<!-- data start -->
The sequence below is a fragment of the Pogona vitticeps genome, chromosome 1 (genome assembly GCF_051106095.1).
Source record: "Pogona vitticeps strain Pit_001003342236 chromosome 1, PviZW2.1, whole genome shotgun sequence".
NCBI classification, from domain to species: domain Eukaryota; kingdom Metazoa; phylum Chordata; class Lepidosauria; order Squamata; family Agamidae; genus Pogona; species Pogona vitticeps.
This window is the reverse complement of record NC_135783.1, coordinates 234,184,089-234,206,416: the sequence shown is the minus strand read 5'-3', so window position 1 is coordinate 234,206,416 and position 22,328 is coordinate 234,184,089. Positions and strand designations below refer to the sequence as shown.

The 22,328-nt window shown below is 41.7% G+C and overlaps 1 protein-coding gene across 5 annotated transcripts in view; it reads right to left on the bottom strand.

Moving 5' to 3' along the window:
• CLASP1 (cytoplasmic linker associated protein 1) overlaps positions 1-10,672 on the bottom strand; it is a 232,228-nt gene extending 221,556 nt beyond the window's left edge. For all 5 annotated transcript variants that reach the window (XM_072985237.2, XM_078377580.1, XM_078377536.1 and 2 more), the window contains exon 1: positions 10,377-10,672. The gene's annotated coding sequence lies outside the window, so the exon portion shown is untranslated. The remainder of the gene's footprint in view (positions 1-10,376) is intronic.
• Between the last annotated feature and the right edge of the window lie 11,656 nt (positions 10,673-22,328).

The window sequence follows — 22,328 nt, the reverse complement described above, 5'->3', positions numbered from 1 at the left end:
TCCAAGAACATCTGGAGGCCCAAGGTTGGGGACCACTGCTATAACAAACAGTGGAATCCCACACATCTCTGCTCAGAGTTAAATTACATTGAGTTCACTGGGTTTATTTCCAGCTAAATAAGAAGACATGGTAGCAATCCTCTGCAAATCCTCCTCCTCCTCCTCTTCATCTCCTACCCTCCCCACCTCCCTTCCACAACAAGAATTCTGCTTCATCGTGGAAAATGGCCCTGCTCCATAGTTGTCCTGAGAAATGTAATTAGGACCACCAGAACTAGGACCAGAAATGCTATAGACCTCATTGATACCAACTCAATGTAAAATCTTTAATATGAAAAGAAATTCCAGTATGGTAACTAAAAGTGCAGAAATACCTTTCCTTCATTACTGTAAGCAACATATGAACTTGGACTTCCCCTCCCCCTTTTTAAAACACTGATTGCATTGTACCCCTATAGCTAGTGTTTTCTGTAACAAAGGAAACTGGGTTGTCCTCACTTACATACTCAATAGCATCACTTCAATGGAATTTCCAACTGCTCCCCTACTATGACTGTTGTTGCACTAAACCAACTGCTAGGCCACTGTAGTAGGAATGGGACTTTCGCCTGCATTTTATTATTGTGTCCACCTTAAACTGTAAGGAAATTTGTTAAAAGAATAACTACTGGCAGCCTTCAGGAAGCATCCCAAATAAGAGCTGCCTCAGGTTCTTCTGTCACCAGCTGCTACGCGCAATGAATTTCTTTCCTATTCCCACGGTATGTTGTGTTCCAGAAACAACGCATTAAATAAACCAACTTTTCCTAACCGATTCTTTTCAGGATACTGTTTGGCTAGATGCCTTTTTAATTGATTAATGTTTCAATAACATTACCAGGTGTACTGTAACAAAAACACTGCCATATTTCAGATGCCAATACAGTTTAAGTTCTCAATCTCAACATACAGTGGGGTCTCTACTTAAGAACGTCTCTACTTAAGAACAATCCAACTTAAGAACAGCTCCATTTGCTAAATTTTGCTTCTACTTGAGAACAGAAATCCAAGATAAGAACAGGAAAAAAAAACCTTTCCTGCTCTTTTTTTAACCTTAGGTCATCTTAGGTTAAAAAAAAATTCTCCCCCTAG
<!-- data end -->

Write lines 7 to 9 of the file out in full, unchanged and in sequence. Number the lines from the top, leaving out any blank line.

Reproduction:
• CLASP1 (cytoplasmic linker associated protein 1) overlaps positions 1-10,672 on the bottom strand; it is a 232,228-nt gene extending 221,556 nt beyond the window's left edge. For all 5 annotated transcript variants that reach the window (XM_072985237.2, XM_078377580.1, XM_078377536.1 and 2 more), the window contains exon 1: positions 10,377-10,672. The gene's annotated coding sequence lies outside the window, so the exon portion shown is untranslated. The remainder of the gene's footprint in view (positions 1-10,376) is intronic.
• Between the last annotated feature and the right edge of the window lie 11,656 nt (positions 10,673-22,328).

The window sequence follows — 22,328 nt, the reverse complement described above, 5'->3', positions numbered from 1 at the left end: